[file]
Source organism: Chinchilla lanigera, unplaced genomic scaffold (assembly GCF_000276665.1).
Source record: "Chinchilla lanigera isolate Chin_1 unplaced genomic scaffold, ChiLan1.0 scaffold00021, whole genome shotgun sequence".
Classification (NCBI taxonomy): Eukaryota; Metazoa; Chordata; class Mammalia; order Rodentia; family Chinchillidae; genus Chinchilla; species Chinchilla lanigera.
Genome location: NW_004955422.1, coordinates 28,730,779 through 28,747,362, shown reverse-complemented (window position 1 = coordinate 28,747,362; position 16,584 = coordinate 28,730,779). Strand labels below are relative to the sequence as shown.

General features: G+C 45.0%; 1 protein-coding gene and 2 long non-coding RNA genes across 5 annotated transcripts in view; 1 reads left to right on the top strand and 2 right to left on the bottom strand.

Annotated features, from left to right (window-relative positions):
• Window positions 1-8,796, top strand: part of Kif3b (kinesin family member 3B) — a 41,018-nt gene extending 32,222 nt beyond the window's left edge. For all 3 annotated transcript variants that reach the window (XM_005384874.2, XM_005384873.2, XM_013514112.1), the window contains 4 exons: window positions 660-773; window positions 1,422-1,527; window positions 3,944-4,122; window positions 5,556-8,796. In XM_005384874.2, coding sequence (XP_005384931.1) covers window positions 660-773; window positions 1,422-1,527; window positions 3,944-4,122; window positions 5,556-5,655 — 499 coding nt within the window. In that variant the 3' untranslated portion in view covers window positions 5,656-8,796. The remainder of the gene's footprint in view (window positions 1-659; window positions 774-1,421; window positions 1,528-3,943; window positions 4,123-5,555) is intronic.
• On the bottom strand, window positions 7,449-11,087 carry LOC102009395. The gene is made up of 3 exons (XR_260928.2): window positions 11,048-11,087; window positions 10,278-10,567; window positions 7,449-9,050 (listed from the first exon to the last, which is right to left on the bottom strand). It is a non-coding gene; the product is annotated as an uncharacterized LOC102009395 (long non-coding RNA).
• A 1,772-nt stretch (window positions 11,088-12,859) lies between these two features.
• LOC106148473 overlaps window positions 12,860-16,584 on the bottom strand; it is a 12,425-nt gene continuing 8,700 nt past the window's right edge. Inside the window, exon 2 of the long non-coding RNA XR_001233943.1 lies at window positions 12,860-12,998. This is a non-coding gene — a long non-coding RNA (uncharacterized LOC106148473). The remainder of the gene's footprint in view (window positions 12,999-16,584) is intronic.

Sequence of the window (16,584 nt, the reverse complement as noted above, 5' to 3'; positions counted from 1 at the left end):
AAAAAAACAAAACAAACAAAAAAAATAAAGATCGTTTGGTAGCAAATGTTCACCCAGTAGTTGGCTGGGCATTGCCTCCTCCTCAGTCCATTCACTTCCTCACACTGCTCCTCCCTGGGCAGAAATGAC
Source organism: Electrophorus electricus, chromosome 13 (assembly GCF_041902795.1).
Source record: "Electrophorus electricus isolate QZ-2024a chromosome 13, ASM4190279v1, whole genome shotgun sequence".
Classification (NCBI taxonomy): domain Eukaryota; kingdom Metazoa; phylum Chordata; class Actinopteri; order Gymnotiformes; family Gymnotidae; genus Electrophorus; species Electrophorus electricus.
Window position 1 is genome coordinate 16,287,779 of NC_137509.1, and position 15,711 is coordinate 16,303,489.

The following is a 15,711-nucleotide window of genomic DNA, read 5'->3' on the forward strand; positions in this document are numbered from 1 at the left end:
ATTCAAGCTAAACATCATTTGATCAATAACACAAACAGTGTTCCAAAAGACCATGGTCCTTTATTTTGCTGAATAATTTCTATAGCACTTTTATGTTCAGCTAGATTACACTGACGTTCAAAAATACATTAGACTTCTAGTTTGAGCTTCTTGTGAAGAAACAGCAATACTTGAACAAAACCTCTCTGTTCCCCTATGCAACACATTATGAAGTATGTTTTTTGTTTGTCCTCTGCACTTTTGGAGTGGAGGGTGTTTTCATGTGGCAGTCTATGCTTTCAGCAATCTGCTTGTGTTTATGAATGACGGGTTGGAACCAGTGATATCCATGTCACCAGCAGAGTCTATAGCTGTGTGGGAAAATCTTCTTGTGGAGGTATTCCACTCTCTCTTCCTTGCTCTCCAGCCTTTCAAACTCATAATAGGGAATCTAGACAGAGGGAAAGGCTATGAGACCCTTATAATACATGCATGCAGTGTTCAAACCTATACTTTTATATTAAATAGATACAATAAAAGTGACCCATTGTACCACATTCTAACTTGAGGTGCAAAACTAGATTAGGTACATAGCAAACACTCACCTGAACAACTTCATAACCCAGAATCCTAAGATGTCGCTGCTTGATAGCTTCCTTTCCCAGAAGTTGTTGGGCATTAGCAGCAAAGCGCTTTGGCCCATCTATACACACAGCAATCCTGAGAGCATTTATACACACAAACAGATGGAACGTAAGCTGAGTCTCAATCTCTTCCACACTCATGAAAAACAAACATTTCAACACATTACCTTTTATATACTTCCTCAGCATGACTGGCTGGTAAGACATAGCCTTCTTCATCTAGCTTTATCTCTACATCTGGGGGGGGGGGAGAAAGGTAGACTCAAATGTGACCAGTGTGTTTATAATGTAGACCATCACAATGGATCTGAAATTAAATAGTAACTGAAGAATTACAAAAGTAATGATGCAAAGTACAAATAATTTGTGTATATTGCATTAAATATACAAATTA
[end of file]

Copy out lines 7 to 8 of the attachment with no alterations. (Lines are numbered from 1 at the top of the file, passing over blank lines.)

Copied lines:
• Window positions 1-8,796, top strand: part of Kif3b (kinesin family member 3B) — a 41,018-nt gene extending 32,222 nt beyond the window's left edge. For all 3 annotated transcript variants that reach the window (XM_005384874.2, XM_005384873.2, XM_013514112.1), the window contains 4 exons: window positions 660-773; window positions 1,422-1,527; window positions 3,944-4,122; window positions 5,556-8,796. In XM_005384874.2, coding sequence (XP_005384931.1) covers window positions 660-773; window positions 1,422-1,527; window positions 3,944-4,122; window positions 5,556-5,655 — 499 coding nt within the window. In that variant the 3' untranslated portion in view covers window positions 5,656-8,796. The remainder of the gene's footprint in view (window positions 1-659; window positions 774-1,421; window positions 1,528-3,943; window positions 4,123-5,555) is intronic.
• On the bottom strand, window positions 7,449-11,087 carry LOC102009395. The gene is made up of 3 exons (XR_260928.2): window positions 11,048-11,087; window positions 10,278-10,567; window positions 7,449-9,050 (listed from the first exon to the last, which is right to left on the bottom strand). It is a non-coding gene; the product is annotated as an uncharacterized LOC102009395 (long non-coding RNA).